In the aftermath of the Supreme Court’s Dobbs decision, the FMLA questions are coming fast and furious: Can an employee take FMLA leave to obtain and recover from an abortion? What if the abortion is elective? And now that abortion will be illegal in at least some states, is travel to another state to obtain an abortion covered by FMLA?
Oddly enough, the Department of Labor has never provided meaningful guidance on these specific questions. Nevertheless, it seems apparent that the FMLA covers abortion and travel to obtain an abortion.
Let me explain.
Is abortion covered by the FMLA?
There are several reasons why obtaining and recovering from an abortion would be covered by the FMLA:
- You seemingly need not go further than Section 120(a)(4) of the FMLA regulations, which very clearly tells us that the FMLA applies in situations where the expectant mother has an “incapacity due to pregnancy.” When these two elements are present: a) an incapacity, and b) the incapacity is due to pregnancy, we have FMLA leave. Section 120 even states further: “The expectant mother is entitled to leave for incapacity due to pregnancy . . . even if the absence does not last for more than three consecutive calendar days.”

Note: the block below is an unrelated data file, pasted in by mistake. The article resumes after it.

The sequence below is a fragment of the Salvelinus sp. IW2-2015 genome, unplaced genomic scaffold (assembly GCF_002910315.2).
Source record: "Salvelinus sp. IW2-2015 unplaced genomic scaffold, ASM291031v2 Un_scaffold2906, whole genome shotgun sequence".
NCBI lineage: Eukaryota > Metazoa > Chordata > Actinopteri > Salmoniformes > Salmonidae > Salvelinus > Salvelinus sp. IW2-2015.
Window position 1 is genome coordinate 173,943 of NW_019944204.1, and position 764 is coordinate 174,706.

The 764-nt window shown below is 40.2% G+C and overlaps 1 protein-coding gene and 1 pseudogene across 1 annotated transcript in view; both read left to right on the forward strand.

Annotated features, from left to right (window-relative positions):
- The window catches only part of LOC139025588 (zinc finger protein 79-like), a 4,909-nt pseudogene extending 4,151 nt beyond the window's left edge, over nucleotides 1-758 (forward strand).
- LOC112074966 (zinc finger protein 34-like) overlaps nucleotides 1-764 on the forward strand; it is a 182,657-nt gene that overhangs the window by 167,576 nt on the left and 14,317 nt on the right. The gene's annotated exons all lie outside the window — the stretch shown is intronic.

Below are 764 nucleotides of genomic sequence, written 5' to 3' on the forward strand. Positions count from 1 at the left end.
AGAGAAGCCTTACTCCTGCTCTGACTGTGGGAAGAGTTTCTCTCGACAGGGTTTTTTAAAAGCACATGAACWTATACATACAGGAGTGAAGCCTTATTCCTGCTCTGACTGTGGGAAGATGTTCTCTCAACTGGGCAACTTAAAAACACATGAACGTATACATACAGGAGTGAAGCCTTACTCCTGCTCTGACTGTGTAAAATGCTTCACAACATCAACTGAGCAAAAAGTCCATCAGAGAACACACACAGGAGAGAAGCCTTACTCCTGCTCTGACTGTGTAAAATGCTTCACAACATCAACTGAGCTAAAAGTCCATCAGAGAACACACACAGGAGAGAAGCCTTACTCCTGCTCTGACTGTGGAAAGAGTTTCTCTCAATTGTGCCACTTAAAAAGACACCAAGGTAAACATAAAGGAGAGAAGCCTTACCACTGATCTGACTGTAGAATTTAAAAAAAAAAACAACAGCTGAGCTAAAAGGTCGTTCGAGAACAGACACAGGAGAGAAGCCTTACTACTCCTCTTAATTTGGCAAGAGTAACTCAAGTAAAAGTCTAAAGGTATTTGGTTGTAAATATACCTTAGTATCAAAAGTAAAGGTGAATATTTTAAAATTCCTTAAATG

- It seems to me that the passage above makes clear that FMLA protects time off to obtain and recover from an abortion, but one could also rely on the traditional definitions of serious health condition in finding FMLA applies to an abortion. For instance, if the individual has an overnight stay in the hospital due to the abortion, it’s covered by FMLA. If the individual undergoes “continuing treatment” because of the abortion, it’s covered by FMLA. When administering these leave requests, it’s critical that you obtain medical certification from the employee’s healthcare provider and maintain the confidentiality of the employee’s medical information.
- The legislative history indicates that miscarriage is considered a “serious health condition” under the FMLA, so it tends to lend support for the notion that other abortive procedures would be covered. H. Rep. No. 103-8, at 40 (1991); S. Rep. No. 103-3, at 29 (1993). The House and Senate Committee Reports listed the (non-exhaustive) types of illnesses and conditions that would likely qualify as serious health conditions: